The effect of these developments will be to change the nature of warfare, or the manner in which it will be fought. Those who attempt to fight the war in the earlier manner will be defeated no matter how much money they have invested in ordnance delivery platforms. Today therefore, when we read a military analysis that says one side has so many divisions, or so many tanks, or ships, or aircraft we get no idea of their combat potential. The ability to focus combat power in time and space requires enormous inputs into electronic intelligence gathering and dissemination. This aspect of intelligence is purely the responsibility of the armed forces and they are falling down badly in this job. Although many analyses have been carried out of operation Desert Storm where Saddam was beaten soundly, not many are perhaps aware that the USA used aircraft which where mostly 20 -25 years old(except for the F-117s), while Saddam's air force was only ten years old. The difference lay in the intelligence collecting armada whose cost was the same as the ordnance delivery armada.

Today the Indian armed forces are wrongly structured hierarchically, to be able to effect the change in acquiring different hardware. The priority for intelligence is poor. When RAW was set up, a military adivsory group was supposed to advise the head of RAW, but by constantly down grading this post, the armed forces shot themselves in the foot. Even today, officers qualifying at the top in the staff colleges are never tasked for intelligence, these posts being filled by the tail enders. The recent Kargil operations should act as a wake up call for the absence of any night flying helicopters and thermal imaging, resulting in greatly increased casualties. RAW will have to be continued to be relied upon for human intelligence; for collecting information on enemy intentions, objectives and perceptions. "Spying" as is known by laymen will continue to be a RAW function, but the armed forces have to get their act together if they are not to approach the twenty-first century with a force structure meant for the nineteen sixties. Technical intelligence will become more important at the expense of human intelligence, and government rules do not stand in the way of the armed forces collecting their own technical intelligence. They have to put better officers to manage this job and part with more money to achieve larger objectives.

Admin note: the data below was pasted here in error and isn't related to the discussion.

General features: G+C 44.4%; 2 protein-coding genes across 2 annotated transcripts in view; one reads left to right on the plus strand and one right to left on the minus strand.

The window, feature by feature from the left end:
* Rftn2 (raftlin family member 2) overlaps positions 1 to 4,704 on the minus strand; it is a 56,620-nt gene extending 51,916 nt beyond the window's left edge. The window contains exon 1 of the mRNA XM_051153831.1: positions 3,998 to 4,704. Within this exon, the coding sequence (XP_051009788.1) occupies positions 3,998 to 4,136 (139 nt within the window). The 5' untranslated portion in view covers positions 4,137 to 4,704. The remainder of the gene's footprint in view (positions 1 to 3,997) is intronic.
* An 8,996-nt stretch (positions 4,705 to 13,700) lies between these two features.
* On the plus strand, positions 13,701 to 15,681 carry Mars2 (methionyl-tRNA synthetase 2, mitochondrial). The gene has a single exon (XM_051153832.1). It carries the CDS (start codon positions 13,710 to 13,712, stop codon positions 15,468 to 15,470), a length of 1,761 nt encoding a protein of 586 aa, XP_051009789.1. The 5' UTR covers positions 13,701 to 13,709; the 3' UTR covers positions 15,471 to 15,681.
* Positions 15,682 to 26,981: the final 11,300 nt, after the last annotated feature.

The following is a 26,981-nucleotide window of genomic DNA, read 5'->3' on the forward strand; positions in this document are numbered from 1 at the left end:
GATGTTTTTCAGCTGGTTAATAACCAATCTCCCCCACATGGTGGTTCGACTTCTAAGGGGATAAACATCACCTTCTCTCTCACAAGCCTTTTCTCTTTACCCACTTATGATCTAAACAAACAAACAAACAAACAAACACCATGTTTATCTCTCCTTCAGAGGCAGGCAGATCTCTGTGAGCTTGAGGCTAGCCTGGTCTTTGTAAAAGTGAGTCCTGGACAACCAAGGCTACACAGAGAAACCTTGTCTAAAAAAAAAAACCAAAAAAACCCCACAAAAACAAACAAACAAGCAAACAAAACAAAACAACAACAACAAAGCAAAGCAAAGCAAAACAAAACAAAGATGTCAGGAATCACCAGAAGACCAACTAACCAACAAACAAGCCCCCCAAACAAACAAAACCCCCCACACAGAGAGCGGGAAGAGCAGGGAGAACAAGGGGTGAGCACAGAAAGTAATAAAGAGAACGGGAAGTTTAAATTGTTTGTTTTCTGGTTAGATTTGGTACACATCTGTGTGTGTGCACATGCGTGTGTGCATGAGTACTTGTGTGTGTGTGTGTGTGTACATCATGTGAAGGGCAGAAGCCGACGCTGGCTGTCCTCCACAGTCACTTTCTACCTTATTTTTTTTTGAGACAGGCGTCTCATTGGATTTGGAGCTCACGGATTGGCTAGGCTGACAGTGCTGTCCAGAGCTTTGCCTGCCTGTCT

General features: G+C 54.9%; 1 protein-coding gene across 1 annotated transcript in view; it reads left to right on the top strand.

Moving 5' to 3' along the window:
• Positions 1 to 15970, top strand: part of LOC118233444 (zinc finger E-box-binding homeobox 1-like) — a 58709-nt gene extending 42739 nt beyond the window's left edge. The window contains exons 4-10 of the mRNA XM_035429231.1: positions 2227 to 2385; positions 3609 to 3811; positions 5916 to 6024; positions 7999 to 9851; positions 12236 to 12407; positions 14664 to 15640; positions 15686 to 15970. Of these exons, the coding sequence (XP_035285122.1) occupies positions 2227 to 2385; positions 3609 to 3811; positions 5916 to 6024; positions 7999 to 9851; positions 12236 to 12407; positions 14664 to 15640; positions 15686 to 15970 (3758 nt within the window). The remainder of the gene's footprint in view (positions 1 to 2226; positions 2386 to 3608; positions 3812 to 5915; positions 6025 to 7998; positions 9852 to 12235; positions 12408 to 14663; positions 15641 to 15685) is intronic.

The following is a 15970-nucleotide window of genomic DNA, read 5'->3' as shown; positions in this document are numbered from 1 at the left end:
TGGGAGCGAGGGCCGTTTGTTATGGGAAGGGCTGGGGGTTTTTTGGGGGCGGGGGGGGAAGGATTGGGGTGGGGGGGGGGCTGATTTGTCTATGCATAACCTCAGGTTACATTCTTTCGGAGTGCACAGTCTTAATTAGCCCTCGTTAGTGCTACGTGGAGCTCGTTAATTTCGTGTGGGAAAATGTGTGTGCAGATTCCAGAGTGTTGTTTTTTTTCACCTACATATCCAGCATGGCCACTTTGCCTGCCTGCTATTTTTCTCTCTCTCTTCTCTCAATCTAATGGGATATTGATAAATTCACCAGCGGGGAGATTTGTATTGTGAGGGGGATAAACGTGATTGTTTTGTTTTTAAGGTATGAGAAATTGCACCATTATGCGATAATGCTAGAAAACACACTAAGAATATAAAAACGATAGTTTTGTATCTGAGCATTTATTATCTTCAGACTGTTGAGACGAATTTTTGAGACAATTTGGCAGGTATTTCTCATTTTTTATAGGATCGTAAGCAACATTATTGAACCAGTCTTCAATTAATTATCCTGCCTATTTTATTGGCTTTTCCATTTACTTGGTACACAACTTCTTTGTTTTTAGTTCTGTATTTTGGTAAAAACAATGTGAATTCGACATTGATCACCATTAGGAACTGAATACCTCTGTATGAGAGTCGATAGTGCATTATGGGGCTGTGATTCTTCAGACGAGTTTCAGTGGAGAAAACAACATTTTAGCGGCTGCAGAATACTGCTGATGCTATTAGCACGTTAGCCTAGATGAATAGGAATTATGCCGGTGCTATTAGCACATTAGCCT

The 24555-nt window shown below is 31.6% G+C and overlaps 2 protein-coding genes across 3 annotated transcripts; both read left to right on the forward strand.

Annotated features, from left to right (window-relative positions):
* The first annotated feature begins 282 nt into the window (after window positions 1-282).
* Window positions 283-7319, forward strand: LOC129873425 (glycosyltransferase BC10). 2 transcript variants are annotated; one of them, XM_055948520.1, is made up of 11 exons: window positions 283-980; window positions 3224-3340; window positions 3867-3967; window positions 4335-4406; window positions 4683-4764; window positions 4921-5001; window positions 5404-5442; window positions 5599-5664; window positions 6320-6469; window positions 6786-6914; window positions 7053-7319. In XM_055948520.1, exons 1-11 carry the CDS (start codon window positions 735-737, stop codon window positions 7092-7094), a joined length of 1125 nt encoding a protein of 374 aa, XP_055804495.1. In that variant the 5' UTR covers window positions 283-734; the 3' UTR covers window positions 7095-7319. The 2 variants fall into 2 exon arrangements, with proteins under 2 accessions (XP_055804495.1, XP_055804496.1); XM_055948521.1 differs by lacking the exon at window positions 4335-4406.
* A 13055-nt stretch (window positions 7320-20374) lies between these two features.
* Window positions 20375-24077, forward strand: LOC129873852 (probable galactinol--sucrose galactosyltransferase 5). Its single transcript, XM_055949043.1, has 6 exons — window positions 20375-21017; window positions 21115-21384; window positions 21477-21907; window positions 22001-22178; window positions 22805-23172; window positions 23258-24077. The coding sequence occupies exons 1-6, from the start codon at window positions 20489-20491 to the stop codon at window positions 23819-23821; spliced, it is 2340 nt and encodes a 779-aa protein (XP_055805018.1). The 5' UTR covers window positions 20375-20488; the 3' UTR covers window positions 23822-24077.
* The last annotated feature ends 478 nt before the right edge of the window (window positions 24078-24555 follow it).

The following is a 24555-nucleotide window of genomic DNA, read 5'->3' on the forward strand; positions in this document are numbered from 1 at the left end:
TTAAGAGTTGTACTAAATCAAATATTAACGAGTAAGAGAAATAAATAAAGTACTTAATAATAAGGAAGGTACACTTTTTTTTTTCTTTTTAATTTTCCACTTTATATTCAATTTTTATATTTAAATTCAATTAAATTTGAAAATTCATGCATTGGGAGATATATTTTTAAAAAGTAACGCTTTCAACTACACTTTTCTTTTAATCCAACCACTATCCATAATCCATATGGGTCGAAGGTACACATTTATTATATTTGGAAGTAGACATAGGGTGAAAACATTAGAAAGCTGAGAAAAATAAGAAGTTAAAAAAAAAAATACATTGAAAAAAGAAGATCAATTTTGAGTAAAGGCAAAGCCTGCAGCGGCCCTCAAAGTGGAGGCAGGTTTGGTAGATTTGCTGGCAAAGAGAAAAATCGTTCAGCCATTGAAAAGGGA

Will this happen? In the normal course it is unlikely. The reasons are more sociological than technological. Just as it took policy makers decades to understand that population cannot be controlled without educating the girl child and creating a shift in the power base of society, so will it be in the armed forces too. The present operational heirarchy will have to be partly destroyed by a deliberate act, and replaced by an officer cadre that reflects the new realities of satellite management , electronic warfare , command information exchange, telecommunication, aerial reconnaissance and intelligence analysis. A bitter pill, but can the chiefs administer it?

- Rear Admiral K. Raja Menon (Retd.) in New Delhi

The views of this column are the author's own, and do not necessarily represent the views of NRI Online.